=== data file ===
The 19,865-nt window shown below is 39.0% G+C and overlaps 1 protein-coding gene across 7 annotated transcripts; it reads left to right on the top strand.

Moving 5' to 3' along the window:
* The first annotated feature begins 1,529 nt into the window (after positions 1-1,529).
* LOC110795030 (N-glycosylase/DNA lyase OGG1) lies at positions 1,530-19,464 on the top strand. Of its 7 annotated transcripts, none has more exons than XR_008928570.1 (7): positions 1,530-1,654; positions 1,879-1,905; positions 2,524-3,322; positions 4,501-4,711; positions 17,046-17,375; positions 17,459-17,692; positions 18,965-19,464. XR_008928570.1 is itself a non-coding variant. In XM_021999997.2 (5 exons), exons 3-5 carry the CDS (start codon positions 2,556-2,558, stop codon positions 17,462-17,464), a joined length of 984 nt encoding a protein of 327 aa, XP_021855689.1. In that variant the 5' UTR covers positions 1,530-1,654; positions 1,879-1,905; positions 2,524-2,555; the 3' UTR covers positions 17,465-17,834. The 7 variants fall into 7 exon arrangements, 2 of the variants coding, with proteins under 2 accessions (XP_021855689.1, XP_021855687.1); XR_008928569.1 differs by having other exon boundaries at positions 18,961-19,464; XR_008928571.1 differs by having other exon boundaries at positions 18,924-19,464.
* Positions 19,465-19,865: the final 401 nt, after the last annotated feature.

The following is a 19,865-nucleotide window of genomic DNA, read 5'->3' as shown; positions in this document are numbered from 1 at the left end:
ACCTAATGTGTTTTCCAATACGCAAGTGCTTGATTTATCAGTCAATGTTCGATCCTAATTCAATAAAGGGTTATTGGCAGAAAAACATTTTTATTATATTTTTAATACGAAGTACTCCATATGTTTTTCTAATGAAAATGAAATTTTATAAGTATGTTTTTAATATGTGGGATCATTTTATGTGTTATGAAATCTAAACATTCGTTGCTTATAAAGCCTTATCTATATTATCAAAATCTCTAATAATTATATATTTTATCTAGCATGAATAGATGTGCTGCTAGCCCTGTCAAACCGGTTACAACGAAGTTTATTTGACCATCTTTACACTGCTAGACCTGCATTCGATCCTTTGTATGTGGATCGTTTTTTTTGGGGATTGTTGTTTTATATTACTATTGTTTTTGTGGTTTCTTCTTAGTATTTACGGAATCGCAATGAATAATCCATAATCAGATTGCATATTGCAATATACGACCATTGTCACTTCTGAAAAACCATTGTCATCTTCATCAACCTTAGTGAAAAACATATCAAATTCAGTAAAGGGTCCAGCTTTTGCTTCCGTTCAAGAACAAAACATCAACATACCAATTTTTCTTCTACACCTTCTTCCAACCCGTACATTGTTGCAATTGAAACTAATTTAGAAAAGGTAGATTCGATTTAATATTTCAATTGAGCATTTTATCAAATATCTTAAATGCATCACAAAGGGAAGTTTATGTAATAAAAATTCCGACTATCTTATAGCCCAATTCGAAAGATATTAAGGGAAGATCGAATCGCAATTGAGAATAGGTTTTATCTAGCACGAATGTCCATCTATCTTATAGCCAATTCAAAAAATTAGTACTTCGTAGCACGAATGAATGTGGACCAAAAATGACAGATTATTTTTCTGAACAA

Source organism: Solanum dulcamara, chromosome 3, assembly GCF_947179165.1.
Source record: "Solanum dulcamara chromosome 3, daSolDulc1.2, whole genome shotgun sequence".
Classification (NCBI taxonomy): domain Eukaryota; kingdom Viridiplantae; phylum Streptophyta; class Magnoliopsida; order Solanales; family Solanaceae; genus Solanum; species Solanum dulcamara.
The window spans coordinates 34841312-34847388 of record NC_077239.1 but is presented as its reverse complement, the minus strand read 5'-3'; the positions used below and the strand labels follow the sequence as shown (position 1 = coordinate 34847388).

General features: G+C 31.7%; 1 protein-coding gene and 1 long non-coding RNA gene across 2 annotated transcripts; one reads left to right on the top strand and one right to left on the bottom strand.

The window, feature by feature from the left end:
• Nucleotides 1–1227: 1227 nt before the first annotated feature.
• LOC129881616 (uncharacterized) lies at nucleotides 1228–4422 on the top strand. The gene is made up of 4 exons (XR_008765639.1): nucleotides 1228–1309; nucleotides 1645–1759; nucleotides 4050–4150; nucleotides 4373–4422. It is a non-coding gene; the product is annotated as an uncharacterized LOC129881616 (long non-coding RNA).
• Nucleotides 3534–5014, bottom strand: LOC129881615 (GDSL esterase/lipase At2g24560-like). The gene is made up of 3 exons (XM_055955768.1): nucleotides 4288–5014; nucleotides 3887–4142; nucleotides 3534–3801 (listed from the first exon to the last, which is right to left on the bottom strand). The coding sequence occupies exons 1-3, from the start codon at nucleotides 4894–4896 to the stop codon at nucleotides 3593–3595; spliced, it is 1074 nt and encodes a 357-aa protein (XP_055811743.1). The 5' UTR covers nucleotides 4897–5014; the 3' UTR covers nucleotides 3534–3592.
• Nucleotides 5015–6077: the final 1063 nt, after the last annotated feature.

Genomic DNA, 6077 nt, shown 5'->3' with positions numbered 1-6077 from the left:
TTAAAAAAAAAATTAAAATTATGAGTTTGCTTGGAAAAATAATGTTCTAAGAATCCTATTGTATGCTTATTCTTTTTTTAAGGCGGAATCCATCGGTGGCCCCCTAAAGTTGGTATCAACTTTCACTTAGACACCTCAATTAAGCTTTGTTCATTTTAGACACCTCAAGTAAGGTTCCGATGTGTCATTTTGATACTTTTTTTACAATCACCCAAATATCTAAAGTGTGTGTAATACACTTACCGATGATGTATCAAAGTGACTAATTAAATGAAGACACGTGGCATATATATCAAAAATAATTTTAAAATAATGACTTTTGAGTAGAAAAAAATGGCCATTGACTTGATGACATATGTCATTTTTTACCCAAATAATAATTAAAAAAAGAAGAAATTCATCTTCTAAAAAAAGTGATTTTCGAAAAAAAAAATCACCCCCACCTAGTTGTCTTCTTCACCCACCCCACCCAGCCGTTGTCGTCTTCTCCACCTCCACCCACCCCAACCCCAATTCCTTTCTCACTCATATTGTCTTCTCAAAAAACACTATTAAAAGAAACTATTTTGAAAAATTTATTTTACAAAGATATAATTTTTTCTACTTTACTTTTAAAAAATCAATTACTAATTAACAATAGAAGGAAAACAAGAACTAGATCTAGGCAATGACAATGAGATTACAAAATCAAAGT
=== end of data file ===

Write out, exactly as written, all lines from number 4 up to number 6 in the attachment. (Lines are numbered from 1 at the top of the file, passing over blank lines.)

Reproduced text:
* LOC110795030 (N-glycosylase/DNA lyase OGG1) lies at positions 1,530-19,464 on the top strand. Of its 7 annotated transcripts, none has more exons than XR_008928570.1 (7): positions 1,530-1,654; positions 1,879-1,905; positions 2,524-3,322; positions 4,501-4,711; positions 17,046-17,375; positions 17,459-17,692; positions 18,965-19,464. XR_008928570.1 is itself a non-coding variant. In XM_021999997.2 (5 exons), exons 3-5 carry the CDS (start codon positions 2,556-2,558, stop codon positions 17,462-17,464), a joined length of 984 nt encoding a protein of 327 aa, XP_021855689.1. In that variant the 5' UTR covers positions 1,530-1,654; positions 1,879-1,905; positions 2,524-2,555; the 3' UTR covers positions 17,465-17,834. The 7 variants fall into 7 exon arrangements, 2 of the variants coding, with proteins under 2 accessions (XP_021855689.1, XP_021855687.1); XR_008928569.1 differs by having other exon boundaries at positions 18,961-19,464; XR_008928571.1 differs by having other exon boundaries at positions 18,924-19,464.
* Positions 19,465-19,865: the final 401 nt, after the last annotated feature.

The following is a 19,865-nucleotide window of genomic DNA, read 5'->3' as shown; positions in this document are numbered from 1 at the left end: